Can an amateur turn pro after a PGA Tour tournament ends to collect prize money?
Amateur Golf PGA Tour

Can an amateur turn pro after a PGA Tour tournament ends to collect prize money?

A photo of golfer Phil Mickelson LA QUINTA, CALIFORNIA - JANUARY 17: Phil Mickelson tees off on the 17th hole during the second round of The American Express tournament at the Jack Nicklaus Tournament Course at PGA West on January 17, 2020 in La Quinta, California. (Photo by Jeff Gross/Getty Images)
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Nick Dunlap is in a unique position at the 2024 The American Express, as he seeks to become the first amateur to win on the PGA Tour since Phil Mickelson did it in 1991 in Arizona.

If Dunlap wins, he can turn pro, take PGA Tour status and begin his professional career sooner than he anticipated. However, can he earn the $1,512,000 winner's share of the purse if he does go on to claim victory?

The quick answer is no. No matter what happens on Sunday in the final round at PGA West, Nick Dunlap isn't making a single penny in prize money, and that's because of the Rules of Amateur Status in golf.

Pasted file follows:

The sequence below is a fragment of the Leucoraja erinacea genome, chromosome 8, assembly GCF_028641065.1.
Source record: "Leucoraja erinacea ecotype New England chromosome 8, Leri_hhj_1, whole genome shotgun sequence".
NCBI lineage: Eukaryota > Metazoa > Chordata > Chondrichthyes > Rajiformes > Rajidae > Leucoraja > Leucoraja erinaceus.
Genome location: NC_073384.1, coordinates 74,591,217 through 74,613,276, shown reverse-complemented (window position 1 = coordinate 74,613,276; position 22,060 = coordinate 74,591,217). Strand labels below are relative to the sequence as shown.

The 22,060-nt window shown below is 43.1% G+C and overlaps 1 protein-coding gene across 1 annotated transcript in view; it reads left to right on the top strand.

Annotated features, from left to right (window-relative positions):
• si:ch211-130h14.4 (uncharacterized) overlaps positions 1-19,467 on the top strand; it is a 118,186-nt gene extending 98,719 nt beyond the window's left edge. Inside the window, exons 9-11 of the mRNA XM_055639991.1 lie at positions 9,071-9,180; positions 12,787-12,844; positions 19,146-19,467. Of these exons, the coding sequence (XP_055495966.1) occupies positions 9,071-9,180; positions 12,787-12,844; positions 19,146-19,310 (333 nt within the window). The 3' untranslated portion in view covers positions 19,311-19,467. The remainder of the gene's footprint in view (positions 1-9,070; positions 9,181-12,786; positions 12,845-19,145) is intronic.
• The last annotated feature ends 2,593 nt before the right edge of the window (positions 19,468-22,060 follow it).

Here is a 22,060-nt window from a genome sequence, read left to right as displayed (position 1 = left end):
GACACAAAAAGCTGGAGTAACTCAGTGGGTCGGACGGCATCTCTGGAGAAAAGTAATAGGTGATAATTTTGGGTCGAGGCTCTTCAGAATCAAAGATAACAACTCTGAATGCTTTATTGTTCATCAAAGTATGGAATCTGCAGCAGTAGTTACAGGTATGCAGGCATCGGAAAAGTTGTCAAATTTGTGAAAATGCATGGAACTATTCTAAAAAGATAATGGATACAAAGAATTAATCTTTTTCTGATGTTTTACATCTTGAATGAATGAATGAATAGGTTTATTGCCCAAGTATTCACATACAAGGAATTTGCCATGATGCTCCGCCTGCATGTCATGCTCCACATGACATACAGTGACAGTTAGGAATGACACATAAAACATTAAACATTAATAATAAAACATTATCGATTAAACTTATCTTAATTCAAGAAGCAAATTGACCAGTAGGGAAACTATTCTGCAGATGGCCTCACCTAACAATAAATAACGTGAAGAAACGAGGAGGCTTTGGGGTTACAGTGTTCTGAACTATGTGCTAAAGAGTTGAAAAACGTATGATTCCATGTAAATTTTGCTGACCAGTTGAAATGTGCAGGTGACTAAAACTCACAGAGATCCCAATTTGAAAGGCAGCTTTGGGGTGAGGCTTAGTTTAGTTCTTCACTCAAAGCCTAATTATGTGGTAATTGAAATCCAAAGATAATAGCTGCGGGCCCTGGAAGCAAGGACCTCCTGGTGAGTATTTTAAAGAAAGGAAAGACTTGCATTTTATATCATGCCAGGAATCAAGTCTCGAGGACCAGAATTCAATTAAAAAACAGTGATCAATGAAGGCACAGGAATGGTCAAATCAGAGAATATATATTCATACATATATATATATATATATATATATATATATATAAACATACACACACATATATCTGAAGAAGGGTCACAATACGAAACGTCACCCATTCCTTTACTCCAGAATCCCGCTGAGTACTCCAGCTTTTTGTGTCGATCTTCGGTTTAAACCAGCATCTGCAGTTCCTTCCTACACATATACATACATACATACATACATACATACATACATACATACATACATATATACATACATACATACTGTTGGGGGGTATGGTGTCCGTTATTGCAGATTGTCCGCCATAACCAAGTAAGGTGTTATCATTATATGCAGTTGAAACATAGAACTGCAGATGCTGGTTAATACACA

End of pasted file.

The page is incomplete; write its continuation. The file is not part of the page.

Before any golf tournament starts, an amateur entrant can declare their intent to play as a professional on the spot, making them eligible for prize money offered in that tournament. However, once a tournament starts, a player cannot go from being an amateur to being a professional during the event -- or even right after it ends. So if Dunlap goes on to win, he can't declare himself a professional golfer right at the end and collect the winner's prize money (or any other prize money if he doesn't win).

Since Dunlap did not turn professional ahead of the tournament, he won't collect money today. That means the pros in the field will be battling it out for the first-place prize money.

If Dunlap goes on to win The American Express, whoever finishes in second place will win the first-place prize money. Whoever finishes in third place will win the runner-up's prize money, and so forth.

In the event Dunlap doesn't win the tournament, then he is also skipped on the final payout table, in accordance with how PGA Tour prize money is split among ties. For example, if Dunlap finishes in a three-way tie for third place on Sunday, then the two pros will take an equal split of third- and fourth-place money combined together. Dunlap wouldn't get a cut of that money, and he wouldn't bring in fifth-place money into the split equation.

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